Retired Principal and Mom Lay Dead at Home for Days — and Police Say They May Have Known the Killer

Police discovered the bodies of Jennifer DuPras, 55, and her 88-year-old mom, Cynthia Houk, in Houk's northwest Fresno home on Dec. 11

California authorities continue to investigate the 2017 double slaying of a former elementary school principal and her mother, both of whom were found shot multiple times in the mother’s home, PEOPLE confirms.

Police discovered the bodies of Jennifer DuPras, 55, and her 88-year-old mom, Cynthia Houk, in Houk’s northwest Fresno home on Dec. 11. They were found about 4 p.m. after DuPras didn’t show up to lunch with former colleagues earlier that day. DuPras’ last contact with friends and family was on Dec. 9.

Investigators have since ruled out robbery as a motive and believe DuPras and Houk may have known their killer.

“We didn’t find any points of forced entry, no broken windows or smashed-down doors,” Tony Botti, with the Fresno County Sheriff’s Office, tells PEOPLE. “It is possible they could have maybe known this person and let them in the house.”


Adding to the mystery, a car was set on fire at Houk’s home prior to the shootings and the headquarters of a French non-profit where DuPras worked also burned down, authorities say.

The slayings have unnerved the residents of the usually quiet neighborhood, Botti says: “We don’t have a ton of calls over there and nothing like a homicide. Something like this really kind of rocked that neighborhood.”

“It’s terrible,” Botti says of the deaths. “That is why we really want to get closure for this family.”

After obtaining numerous snippets of neighborhood video, police now suspect Houk and DuPras — a former principal at Washington Elementary in nearby Kingsburg — were killed on Dec. 9, two days before their bodies were found.

The videos, released this week by the Fresno sheriff, show a white crew-cab Chevrolet Colorado pickup truck leaving Houk’s neighborhood.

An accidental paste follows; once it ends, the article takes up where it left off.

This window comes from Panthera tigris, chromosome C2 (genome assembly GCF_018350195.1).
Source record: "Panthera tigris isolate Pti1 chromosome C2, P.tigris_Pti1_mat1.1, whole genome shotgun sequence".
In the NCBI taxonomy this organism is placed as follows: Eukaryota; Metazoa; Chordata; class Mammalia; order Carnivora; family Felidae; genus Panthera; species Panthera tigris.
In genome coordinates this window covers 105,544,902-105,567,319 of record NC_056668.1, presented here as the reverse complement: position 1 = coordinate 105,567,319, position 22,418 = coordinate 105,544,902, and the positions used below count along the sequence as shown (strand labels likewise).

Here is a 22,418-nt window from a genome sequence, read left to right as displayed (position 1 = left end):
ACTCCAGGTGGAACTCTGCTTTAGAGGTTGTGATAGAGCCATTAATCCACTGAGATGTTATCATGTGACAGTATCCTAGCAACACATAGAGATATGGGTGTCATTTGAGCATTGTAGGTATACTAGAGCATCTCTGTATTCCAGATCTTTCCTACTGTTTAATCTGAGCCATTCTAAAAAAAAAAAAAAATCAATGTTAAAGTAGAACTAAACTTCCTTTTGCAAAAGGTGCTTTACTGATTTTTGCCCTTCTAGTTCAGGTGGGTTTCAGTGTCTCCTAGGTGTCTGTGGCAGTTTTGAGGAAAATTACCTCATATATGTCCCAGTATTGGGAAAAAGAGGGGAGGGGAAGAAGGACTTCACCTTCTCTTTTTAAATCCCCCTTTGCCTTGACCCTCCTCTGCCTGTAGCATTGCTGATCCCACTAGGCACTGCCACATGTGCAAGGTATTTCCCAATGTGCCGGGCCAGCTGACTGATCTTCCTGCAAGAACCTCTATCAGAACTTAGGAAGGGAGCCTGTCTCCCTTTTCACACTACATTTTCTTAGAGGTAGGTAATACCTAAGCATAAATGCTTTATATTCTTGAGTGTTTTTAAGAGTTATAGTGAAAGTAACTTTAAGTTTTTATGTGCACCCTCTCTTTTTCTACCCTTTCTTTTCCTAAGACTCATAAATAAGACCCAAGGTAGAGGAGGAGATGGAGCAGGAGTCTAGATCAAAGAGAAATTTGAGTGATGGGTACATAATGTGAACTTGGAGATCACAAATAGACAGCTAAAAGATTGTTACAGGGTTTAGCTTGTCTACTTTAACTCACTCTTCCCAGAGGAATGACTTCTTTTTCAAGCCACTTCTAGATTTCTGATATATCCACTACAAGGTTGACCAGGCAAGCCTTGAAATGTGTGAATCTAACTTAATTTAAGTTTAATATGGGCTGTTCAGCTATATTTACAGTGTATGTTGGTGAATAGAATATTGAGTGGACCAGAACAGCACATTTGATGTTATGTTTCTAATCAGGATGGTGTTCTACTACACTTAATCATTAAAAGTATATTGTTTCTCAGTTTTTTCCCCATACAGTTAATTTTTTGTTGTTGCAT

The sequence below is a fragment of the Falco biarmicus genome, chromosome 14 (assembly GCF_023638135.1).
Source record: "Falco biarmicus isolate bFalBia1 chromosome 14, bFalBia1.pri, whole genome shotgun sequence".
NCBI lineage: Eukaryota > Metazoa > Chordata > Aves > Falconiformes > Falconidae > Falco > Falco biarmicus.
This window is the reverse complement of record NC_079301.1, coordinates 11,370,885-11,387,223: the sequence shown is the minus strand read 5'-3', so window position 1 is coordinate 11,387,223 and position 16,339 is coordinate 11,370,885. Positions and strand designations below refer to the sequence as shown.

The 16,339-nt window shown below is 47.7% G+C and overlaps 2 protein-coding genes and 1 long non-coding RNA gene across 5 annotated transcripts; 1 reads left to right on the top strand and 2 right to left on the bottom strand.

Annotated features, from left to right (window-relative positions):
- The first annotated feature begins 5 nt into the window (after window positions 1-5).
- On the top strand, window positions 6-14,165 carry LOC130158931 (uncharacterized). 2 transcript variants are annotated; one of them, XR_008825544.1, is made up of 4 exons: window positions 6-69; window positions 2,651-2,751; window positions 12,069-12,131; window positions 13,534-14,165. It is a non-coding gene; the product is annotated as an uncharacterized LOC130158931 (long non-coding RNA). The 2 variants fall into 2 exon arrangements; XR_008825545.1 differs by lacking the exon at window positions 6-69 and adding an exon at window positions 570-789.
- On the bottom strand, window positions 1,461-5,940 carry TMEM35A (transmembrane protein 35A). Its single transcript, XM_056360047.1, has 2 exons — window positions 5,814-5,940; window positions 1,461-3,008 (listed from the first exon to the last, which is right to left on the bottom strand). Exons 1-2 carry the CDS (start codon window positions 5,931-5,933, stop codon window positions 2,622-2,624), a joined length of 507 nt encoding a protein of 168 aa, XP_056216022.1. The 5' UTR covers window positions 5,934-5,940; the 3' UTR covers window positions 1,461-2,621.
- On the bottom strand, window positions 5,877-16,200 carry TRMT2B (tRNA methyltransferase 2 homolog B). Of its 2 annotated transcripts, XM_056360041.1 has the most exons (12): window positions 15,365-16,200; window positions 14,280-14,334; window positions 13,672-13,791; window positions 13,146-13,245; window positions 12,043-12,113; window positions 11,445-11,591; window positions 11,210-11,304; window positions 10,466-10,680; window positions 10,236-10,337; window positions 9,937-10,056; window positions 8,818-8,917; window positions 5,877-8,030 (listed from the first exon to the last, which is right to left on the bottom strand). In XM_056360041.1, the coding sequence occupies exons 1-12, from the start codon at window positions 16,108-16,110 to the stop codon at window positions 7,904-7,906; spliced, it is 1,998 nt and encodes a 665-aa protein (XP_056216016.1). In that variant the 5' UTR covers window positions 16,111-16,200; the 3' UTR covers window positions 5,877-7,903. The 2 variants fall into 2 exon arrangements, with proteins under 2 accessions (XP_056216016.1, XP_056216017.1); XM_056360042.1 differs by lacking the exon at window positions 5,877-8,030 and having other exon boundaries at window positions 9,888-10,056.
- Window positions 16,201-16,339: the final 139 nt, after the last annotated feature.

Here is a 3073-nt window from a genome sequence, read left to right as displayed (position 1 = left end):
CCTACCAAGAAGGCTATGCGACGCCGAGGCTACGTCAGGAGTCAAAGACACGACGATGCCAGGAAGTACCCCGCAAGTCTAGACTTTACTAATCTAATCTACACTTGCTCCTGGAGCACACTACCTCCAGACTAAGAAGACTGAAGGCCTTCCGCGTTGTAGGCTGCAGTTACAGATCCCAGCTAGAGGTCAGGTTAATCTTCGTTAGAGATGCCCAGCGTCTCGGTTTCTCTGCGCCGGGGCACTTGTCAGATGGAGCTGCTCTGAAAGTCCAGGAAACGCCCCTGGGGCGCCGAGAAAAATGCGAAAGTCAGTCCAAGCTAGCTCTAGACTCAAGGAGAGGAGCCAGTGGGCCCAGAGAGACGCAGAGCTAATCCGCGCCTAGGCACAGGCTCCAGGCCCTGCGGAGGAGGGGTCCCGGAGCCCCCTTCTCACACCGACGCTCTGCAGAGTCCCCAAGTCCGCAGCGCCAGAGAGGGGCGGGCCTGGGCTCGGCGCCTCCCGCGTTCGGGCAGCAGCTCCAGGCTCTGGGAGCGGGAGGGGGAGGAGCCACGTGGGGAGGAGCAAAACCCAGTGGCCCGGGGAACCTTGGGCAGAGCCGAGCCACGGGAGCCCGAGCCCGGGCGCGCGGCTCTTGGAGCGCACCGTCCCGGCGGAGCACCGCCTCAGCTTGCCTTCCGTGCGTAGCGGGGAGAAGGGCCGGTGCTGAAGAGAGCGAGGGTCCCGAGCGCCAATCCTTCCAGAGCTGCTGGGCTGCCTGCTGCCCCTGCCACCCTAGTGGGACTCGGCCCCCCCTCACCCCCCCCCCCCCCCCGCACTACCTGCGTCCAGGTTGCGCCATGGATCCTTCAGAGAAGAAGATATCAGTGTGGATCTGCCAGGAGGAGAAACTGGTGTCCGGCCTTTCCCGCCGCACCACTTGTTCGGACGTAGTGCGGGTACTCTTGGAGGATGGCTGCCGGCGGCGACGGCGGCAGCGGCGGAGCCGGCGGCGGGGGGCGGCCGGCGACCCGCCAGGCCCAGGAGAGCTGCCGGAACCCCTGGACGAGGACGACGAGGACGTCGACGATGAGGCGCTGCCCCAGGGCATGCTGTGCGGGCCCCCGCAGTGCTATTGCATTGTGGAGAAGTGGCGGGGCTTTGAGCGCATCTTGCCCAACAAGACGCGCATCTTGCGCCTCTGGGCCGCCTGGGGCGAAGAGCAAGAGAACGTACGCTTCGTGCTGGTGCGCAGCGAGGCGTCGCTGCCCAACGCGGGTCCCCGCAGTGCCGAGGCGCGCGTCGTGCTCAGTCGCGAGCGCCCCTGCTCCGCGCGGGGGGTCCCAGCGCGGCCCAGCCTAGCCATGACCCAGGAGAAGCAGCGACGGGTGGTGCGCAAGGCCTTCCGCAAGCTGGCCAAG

The truck has alloy rims, a towing hitch, a toolbox and a decal sticker on the rear portion of the bed.

The footage is dated Dec. 9.

“We came across this one truck in different places,” Botti explains. “One was leaving the neighborhood and the others were on surface streets getting out of the neighborhood. … We know that nobody in that area lived there and owned that truck. Based upon it leaving the area where the home was, that gives us information that it didn’t fit and [was] probably our suspect vehicle getting away.”

One thing the videos do not show is the truck’s driver or license plate.

“That is why we are trying to stir up some public’s help,” Botti says.

Cynthia Houk
Fresno County Sheriff's Office
Fresno County Sheriff's Office
Fresno County Sheriff's Office

As to what the motive might be, Botti says, “A lot of the speculation around here points back to somebody close to them, either family or friend that had something personal going on.”

Botti says police have not yet identified any suspects. “We still continue to look at everybody,” he says. We don’t want to narrow our focus so much that we might miss something.”

At the time of the shootings, DuPras was going through a divorce, he says.

“We spoke to him shortly after the homicide and there is no evidence right now to point directly to him,” he says of DuPras’ estranged spouse, Alan DuPras, whom PEOPLE could not reach for comment.

According to local media, Jennifer DuPras retired from her education job in 2017, saying she was going to volunteer and travel as well as take care of her mother.

Since the slayings, detectives have served multiple search warrants at various locations, including at Alan’s home. They have also scoured through dozens of surveillance videos from the neighborhood.

“Based upon all the images and video we collected, we have been able to puzzle it together and look at this three- or four-mile course this vehicle appears to have taken during the timeframe in which the homicide happened,” Botti says. “Everything is going to lead us back to Dec. 9.”

Anyone with information about the shootings is urged to call 559-600-8400 or 559-498-STOP or go online.

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